Coming into the Champions League final, it was widely considered that Real Madrid was the more talented team but that Juventus had a real chance to win because of their tactical nous brought by the mind of Max Allegri. It’s not that Real Madrid boss Zinedine Zidane is an incapable tactician — it’s just that with only a year-and-a-half spent as a first-division manager, he doesn’t have nearly the wealth of experience of Allegri to bring to bear.
What actually happened, though, was a tactical chess match that Zidane and Real Madrid came out on top of to the tune of a 4-1 win, with Zidane making the key adjustment that directly led to Madrid’s triumph — and Allegri failing to come up with an answer for it. For as intense a strategic matchup as the first half was, it was a decision made by Zidane in the second half that broke the match open — and broke Juventus’ once-indomitable spirit.
The early stages of the match were marked by a constant series of tactical changes by both teams, some major and some minor. Juventus started the match by leaning their defense to their right side in an effort to contain the presence of Cristiano Ronaldo. Zidane countered by changing his formation entirely, abandoning the 4-3-3 in favor of a diamond midfield with Karim Benzema and Ronaldo up top — and with Ronaldo lined up against the left side of Juventus’ defense, opposite where he’d been.
Back and forth Zidane and Allegri went — Zidane would swap his central midfielders, Allegri would change his team’s shape, Zidane changed his pressing scheme, Allegri narrowed his midfield. It was that last change, though, that would help prove decisive, but not in a way that Juventus were looking for.
That’s because just after the start of the second half, Zidane looked at Allegri’s narrower setup and decided to go for broke. He set up his Real Madrid team to go wide at almost all costs, looking to overload Juventus on the flanks and create attacking opportunities that way. Real Madrid were frequently able to get Luka Modrić and Dani Carvajal isolating Alex Sandro on their right side of the pitch, and Marcelo plus either Isco or Benzema doubling down on Andrea Barzagli on their left — and that overload paid dividends in a hurry.
Juventus struggled to deal with Real Madrid’s new game plan, and for some unknown reason, Allegri never made a change of his own to counter Zidane’s bold move. Instead, Juventus tried to play through it, hoping that supremacy in the center of the pitch would let them weather the storm. That proved to be a poor decision, and it cost them the match.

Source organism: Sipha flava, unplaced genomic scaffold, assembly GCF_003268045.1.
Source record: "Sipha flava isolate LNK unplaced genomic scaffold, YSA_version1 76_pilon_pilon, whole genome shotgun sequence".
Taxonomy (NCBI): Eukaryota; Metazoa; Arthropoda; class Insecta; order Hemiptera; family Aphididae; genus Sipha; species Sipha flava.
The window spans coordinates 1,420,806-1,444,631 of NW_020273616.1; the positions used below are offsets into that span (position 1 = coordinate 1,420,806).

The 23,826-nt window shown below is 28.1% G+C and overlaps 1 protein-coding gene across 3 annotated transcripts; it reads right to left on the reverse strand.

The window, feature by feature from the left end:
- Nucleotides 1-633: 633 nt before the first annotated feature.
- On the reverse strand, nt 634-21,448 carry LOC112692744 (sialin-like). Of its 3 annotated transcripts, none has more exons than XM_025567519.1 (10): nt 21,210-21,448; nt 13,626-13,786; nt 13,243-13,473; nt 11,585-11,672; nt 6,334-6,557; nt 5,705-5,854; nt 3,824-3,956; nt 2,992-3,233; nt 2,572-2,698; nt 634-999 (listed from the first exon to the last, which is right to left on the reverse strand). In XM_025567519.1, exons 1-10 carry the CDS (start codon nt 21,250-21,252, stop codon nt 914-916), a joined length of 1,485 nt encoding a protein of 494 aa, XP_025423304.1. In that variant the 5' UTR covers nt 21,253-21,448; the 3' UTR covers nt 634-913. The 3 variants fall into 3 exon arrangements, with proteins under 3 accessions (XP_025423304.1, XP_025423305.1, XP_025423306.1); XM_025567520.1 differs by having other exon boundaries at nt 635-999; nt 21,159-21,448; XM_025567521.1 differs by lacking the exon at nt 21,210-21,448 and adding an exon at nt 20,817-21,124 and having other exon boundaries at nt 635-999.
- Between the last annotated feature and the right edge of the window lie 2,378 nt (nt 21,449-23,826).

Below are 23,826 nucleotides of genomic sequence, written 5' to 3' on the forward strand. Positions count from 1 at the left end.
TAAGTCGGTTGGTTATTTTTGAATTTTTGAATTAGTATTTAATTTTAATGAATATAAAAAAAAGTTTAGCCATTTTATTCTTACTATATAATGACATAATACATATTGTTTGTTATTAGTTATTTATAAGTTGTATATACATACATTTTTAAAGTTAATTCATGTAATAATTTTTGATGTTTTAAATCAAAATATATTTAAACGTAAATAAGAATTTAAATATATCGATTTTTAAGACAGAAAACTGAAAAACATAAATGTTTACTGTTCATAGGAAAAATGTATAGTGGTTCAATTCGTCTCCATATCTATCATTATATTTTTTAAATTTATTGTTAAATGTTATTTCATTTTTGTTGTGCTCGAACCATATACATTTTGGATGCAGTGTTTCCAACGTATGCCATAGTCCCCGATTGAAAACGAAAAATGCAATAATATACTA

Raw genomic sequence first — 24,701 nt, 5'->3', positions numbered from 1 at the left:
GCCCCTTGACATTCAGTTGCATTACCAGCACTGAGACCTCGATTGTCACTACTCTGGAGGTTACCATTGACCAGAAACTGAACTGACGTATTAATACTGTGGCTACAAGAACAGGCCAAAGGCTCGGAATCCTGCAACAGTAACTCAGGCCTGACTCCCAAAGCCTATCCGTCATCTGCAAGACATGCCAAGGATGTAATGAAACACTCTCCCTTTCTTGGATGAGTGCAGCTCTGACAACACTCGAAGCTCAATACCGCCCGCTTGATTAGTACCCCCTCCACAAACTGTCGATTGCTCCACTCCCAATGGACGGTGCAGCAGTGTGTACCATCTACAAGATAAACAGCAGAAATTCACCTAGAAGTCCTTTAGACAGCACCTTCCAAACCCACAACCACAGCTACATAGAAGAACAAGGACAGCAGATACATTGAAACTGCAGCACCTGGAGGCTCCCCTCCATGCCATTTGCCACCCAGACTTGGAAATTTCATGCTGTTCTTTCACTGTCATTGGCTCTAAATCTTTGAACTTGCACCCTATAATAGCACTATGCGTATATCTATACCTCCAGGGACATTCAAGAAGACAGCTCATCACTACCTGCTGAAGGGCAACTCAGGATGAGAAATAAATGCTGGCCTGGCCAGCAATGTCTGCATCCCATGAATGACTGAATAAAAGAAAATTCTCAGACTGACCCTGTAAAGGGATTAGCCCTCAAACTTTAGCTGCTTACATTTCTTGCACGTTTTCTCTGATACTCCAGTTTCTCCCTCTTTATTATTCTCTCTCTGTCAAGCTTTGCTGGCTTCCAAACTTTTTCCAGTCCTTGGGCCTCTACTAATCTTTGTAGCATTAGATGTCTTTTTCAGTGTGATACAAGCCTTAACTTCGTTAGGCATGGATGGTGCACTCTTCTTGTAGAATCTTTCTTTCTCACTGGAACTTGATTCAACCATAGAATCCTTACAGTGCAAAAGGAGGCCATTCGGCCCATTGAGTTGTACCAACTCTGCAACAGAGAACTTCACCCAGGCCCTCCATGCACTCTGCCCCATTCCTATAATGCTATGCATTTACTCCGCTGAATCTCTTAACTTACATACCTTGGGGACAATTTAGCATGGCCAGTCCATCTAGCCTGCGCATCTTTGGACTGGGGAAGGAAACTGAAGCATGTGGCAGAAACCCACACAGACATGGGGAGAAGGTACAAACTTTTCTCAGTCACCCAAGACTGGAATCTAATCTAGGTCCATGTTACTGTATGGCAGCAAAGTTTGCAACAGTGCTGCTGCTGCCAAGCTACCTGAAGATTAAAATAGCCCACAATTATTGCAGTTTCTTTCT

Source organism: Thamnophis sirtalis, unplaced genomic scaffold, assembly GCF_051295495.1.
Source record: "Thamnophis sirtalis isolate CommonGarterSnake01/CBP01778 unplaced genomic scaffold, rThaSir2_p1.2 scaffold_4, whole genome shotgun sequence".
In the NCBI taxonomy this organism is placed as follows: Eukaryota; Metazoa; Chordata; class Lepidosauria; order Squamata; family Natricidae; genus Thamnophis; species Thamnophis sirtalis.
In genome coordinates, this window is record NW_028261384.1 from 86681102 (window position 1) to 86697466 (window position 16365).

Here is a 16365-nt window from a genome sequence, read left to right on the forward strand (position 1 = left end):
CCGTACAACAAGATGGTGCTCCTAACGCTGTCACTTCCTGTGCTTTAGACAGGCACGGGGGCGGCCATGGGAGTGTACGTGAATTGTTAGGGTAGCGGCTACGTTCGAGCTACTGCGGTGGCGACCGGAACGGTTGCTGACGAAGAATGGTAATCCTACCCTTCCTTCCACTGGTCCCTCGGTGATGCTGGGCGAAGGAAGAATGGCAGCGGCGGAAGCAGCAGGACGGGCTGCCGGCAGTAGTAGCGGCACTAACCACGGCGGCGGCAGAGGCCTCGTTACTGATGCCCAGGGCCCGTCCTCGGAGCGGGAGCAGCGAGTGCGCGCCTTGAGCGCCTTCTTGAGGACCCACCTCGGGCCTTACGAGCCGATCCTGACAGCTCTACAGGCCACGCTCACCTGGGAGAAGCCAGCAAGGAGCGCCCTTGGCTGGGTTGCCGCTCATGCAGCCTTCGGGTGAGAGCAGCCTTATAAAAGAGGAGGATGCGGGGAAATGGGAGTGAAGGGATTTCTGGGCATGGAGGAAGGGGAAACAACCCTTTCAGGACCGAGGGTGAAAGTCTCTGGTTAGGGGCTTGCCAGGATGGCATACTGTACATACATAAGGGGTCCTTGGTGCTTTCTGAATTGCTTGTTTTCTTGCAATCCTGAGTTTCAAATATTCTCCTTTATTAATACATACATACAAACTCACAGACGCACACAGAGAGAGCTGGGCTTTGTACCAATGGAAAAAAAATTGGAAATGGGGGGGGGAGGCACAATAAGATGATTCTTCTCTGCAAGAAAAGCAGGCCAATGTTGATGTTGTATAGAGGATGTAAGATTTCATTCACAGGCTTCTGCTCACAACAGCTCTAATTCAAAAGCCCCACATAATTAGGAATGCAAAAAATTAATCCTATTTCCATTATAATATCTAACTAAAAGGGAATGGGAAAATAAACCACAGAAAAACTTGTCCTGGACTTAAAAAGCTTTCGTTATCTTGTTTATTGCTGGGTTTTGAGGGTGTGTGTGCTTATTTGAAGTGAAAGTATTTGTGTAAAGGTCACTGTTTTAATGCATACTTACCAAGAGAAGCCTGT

First came Real Madrid’s 61st minute goal, which on the surface wouldn’t have to do with that wide strategy, as it came from Casemiro pouncing on a loose ball at the top of the box to hammer home a fortunate, deflected goal that caught everyone off guard.
But how that ball got loose is important — it started with Benzema and Marcelo working over Barzagli, with Benzema beating the Italian one-on-one before crossing the ball in for Toni Kroos to rocket at Gianluigi Buffon. Juventus’ legendary keeper made a great reaction save, but he couldn’t do anything when the rebound trickled out for Casemiro to run onto.
Then came Ronaldo’s second goal, which absolutely showed just how effective Real Madrid’s wide strategy worked. Modrić and Carvajal combined to absolutely tie Sandro in knots, with the Brazilian fullback struggling to keep up with the Madrid duo. Modrić was able to get to the byline and fire in a cross to the near post, which Ronaldo turned in with ease.
Those two goals, scored just a few short minutes apart, exploited the one major tactical mistake that Allegri made in the match, and it completely knocked Juventus out of the match. Allegri not responding to Zidane’s adjustment was uncharacteristic and ultimately self-defeating — and it cost Juventus any chance that they had of winning the match.
It’s something Allegri is going to have to deal with, and he’ll have to figure out over the course of the summer what went wrong in his decision-making process — while Zidane will start getting more plaudits as a good tactical manager, because he just outwitted one of the better minds in Europe.